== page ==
MORGANTOWN W.Va. – West Virginia University researchers have discovered that a cicada fungus called, Massopora, contains chemicals similar to those found in hallucinogenic mushrooms.
Cicadas first encountered this fungus underground where they spent 13 to 17 years before emerging to the surface as adults.
The fungus causes cicadas to lose their limbs and have eccentric behavior. They are said to continue to roam around freely as if nothing is wrong, infecting other cicadas with the disease.
They are noted as being zombie-like, in the sense that the fungus controls their bodies.
Researchers say there is little possibility of getting “high” from the psychedelic chemicals found in the infected cicadas.
“If I consume one of these fungus infested cicadas, Will I trip? Will I get sick? The doseage is pretty low. I mean, you think about how much of a dosage it takes to impact a human for hallucinogenic mushrooms, the dosage is way lower in these cicadas because they are much smaller,” said Matt Kasson, Assistant Professor of Plant Pathology in Division of Plant and Soil Sciences at West Virginia University.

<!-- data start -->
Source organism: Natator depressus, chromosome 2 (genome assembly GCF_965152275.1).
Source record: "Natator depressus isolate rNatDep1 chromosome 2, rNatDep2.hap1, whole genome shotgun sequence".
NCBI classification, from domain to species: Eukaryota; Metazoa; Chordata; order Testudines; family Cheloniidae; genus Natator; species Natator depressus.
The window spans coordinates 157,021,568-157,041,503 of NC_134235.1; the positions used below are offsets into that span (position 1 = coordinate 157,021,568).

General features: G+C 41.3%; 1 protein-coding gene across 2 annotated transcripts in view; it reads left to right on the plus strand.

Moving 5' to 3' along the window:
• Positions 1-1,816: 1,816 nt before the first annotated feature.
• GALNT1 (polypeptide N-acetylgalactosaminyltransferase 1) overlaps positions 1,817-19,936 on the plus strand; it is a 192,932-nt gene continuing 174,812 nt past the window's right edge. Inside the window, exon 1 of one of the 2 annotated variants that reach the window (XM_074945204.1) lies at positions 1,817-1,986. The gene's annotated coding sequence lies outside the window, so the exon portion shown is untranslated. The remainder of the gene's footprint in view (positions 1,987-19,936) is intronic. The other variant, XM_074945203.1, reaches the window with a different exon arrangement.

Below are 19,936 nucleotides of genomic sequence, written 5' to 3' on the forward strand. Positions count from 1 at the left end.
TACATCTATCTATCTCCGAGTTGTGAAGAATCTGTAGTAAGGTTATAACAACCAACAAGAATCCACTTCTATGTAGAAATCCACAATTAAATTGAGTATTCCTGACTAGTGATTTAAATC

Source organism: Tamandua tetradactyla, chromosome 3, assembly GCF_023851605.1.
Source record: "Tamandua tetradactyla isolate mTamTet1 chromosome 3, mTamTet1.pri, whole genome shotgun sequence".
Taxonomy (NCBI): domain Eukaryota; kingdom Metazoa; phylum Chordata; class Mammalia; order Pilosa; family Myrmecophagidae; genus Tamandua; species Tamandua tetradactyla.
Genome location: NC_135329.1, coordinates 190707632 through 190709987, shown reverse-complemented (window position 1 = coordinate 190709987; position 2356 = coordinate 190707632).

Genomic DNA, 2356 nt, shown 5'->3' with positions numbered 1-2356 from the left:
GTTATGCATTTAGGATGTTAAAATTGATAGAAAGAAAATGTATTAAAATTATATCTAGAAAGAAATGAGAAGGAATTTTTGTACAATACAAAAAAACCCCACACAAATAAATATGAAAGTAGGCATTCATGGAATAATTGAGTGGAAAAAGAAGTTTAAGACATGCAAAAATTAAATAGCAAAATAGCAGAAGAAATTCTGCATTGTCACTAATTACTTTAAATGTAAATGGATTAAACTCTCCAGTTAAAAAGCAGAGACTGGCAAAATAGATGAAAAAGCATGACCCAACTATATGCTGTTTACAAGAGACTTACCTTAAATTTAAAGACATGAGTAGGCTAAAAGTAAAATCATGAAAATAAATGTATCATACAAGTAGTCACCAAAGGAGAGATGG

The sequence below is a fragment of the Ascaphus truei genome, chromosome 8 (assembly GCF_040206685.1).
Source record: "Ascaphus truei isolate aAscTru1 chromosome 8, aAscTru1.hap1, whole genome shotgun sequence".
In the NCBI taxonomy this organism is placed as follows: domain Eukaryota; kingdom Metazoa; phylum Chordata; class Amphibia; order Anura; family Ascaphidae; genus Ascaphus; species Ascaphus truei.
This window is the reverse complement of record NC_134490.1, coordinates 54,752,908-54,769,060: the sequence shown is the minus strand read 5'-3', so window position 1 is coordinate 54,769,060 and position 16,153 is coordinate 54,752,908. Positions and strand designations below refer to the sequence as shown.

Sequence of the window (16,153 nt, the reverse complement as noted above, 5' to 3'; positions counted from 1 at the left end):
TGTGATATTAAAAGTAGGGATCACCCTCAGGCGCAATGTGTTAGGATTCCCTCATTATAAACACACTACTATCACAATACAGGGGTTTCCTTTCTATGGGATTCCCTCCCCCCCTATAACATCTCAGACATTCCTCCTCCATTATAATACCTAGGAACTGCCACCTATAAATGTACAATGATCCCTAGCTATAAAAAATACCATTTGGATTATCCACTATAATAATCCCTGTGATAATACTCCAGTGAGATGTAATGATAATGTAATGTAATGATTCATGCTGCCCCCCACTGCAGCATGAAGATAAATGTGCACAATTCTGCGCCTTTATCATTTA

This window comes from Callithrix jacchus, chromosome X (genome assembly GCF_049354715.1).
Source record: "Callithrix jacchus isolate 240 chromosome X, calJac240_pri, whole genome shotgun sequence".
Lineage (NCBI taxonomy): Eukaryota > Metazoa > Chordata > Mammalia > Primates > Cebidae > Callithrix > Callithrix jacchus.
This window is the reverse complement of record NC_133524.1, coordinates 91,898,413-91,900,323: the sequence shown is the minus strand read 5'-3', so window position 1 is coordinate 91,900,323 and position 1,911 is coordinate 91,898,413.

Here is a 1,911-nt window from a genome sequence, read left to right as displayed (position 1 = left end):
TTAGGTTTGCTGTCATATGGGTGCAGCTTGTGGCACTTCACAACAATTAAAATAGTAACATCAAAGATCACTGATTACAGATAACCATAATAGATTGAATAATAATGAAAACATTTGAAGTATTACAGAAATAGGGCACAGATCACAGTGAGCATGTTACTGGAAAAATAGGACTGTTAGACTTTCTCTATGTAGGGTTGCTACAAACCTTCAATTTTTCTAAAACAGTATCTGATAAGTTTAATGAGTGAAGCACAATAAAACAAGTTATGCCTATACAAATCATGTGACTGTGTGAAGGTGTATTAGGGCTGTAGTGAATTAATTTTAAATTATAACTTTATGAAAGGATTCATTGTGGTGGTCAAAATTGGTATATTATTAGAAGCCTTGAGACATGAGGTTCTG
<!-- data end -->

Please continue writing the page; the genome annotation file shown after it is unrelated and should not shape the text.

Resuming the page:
The research was done on cicadas collected from Pennsylvania and West Virginia.
These psychoactive compounds were just two of less than 1,000 compounds found in these cicadas.
Kasson said the compounds are important to the pharmaceutical industry, and in medicine.
“Right now, we have some evidence that supports that these pathways maybe that make these compounds, are novel. If that’s the case, there could be other intermediate compounds that have pharmaceutical utility. So it’s possible that understanding these interactions with insects, actually will lead to discovery with regard to pharmaceuticals,” said Kasson.